Tales from NAMM
The 2019 National Association of Music Merchants (NAMM) show ended almost a week ago, but it might as well have been yesterday.
As you’re reading this article, I’ll be in a van that smells worse than it should, headed to my next gig.
I’ll probably still be thinking about the show either for business or personal reasons. The business side of my brain will be thinking about all the appropriate follow-ups one must take care of.
This is only a small piece of the puzzle. The real lingering thoughts are personal.
Growing up around music, I had a fascination with the NAMM show soon after I discovered what it was. For the folks at home, the NAMM show, in short, is a collective of music retailers, manufacturers, distributors and affiliates who gather every year to display their products and hopefully close a few distribution deals. It has evolved into a behemoth, now encompassing all aspects of music, with well over 100,000 people in attendance each year.
For years, it was always a goal to attend. When I had the chance in 2015 to do so, I jumped on it and have subsequently attended every NAMM show since. While the mystique and allure has faded since my first show, there has been an underlying thread underneath all of them. Step your game up.
Since my first show, there’s been a fire lit under me for various reasons. This year is no different. The fire is fueled by different aspects of my psyche. At times, it’s as a musician. A culture that as evolved over the years are the various players that come to NAMM to either be discovered or gain some sort of endorsement deal.
Naturally, a by-product of this can be a cacophony of musical wankery for four consecutive days (Saturday usually being the most chaotic). This can wear on your soul after a certain length of time, multiplied by years of attending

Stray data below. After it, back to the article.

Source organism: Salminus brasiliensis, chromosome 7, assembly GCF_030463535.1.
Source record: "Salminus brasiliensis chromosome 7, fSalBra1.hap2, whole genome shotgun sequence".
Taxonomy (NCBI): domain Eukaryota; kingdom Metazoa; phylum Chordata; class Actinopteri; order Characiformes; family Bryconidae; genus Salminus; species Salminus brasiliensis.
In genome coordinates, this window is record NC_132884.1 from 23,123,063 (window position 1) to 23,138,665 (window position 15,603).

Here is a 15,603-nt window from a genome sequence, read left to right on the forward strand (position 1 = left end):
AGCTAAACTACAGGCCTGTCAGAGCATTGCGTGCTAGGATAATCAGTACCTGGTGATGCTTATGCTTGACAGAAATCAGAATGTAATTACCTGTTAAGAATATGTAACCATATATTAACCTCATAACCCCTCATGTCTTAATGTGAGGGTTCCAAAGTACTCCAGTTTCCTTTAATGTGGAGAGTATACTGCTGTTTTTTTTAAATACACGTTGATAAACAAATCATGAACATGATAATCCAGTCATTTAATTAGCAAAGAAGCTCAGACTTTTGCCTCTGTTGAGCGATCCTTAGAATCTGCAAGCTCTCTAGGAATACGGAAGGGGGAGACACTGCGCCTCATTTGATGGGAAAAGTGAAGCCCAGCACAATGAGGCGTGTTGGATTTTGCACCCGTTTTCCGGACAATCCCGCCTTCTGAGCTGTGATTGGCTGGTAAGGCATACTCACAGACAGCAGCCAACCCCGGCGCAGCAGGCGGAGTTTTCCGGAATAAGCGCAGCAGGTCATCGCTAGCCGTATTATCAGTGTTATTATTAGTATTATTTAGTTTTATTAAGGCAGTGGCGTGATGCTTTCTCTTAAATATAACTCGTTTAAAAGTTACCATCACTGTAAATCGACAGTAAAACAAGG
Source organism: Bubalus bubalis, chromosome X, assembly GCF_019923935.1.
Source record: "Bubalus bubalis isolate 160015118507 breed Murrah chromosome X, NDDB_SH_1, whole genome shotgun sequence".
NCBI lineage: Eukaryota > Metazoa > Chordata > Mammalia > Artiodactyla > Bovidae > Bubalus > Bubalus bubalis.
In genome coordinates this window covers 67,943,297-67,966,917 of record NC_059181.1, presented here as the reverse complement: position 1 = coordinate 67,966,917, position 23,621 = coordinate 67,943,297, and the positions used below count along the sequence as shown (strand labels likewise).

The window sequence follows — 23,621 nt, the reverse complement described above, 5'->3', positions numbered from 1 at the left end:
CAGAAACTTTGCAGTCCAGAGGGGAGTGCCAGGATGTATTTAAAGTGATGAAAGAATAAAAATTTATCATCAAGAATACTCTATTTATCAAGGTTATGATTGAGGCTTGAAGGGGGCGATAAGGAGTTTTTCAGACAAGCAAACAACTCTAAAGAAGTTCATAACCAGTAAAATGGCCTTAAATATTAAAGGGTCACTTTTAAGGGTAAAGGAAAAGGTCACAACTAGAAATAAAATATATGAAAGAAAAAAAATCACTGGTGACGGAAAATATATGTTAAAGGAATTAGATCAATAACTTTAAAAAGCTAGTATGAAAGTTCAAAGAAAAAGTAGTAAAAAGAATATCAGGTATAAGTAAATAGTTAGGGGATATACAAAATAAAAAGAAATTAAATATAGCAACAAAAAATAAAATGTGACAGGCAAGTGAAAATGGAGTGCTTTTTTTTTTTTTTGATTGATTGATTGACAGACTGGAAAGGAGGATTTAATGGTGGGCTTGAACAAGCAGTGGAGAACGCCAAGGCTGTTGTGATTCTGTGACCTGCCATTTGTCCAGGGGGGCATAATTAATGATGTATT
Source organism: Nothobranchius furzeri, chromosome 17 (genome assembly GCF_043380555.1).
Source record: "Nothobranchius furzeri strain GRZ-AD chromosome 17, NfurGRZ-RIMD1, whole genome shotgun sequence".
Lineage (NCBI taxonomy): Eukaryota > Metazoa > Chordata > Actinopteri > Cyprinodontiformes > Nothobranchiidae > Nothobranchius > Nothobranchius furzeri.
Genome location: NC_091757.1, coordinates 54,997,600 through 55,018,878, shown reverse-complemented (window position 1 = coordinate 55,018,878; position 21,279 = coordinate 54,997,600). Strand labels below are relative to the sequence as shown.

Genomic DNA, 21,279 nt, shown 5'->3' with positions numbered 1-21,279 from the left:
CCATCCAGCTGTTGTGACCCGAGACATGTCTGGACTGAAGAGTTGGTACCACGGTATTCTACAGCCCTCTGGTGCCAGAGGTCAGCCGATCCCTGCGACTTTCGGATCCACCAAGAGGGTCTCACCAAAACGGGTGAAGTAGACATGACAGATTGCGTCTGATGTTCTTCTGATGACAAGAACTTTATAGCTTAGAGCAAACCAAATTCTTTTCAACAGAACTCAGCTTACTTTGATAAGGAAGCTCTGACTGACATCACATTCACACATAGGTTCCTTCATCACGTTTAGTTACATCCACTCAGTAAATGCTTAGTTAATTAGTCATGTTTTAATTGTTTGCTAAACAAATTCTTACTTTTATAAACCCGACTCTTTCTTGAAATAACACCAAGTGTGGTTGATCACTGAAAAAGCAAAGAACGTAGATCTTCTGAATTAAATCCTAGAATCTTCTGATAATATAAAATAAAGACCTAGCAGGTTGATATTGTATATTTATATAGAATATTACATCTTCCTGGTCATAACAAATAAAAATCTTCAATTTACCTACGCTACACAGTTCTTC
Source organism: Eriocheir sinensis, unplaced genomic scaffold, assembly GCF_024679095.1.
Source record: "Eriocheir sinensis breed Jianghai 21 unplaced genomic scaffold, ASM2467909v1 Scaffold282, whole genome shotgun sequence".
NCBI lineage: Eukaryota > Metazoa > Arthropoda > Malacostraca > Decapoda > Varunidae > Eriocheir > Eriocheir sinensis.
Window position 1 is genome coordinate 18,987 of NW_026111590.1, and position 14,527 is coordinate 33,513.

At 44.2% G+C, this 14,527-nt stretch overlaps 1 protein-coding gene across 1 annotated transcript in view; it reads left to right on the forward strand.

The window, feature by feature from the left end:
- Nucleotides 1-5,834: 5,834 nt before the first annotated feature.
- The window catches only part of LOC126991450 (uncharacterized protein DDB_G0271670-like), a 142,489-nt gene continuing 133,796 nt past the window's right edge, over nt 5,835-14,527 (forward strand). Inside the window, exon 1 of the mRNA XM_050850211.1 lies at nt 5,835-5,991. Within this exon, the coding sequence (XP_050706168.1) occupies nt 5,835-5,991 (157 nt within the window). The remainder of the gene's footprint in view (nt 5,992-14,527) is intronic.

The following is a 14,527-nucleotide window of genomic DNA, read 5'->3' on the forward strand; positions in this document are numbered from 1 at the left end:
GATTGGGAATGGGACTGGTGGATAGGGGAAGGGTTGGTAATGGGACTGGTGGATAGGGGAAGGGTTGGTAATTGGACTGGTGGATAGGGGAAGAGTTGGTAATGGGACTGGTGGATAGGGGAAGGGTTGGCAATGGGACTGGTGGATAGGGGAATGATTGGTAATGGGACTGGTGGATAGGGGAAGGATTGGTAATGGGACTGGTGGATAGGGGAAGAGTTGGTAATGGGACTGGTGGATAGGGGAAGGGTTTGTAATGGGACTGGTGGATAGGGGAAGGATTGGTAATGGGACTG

However, there have been various performances by artists I admire, that have been truly life-changing. Bernard Purdie, Eric Gales and MonoNeon are some, but the list goes on.
These players, and people like them, are the antidote. Leaving the show, I always want to be dramatically better by the next year.
This year was my most business-oriented NAMM, so far. Due to a work obligation, I had to visit various companies and talk about gear. This started Thursday morning and by the time Saturday night rolled around, I was ready to collapse.
In the midst of this craziness, I stumbled across various locals attending the show, including Jesse Dean Designs. They’ve had a booth at NAMM two consecutive years. This year, he expanded his booth and created quite a buzz with their new products. Slipknot DJ Sid Wilson, a friend of Jesse Dean’s, walked around with a new mixer that Jesse just produced, creating an even bigger stir.
Again, this is why I love attending now. There can be a lot of meaningless schmoozing in an environment like this. Seeing my friends who have been grinding at this for years, getting the recognition they deserve, is the antidote. I would be an absolute fool to walk away from that and not try to be better.
It’s easy to be cynical in a environment like NAMM. Some people I respect despise the show with a passion. In some ways, it’s rightfully so. However, my story is different. I wouldn’t have the current career path I do without my first NAMM show. It could have been so easy to be discouraged by high speed musical wankery for eight hours prior and to have called it a day and effectively closed a door I didn’t know existed. Like the old knight in The Last Crusade said, ”You’ve chosen wisely.”
Looking past the suits, fancy displays and crazy get-ups, people who attend NAMM are largely searching for something — validation — whether it’s trying out gear they like, getting free swag or something deeply personal.
They just want to have a seat at the table. Whether or not NAMM provides that, isn’t guaranteed. Either way, I must finish the article now and get ready to drive to Arizona for a gig. Those words will forever haunt me. Step your game up.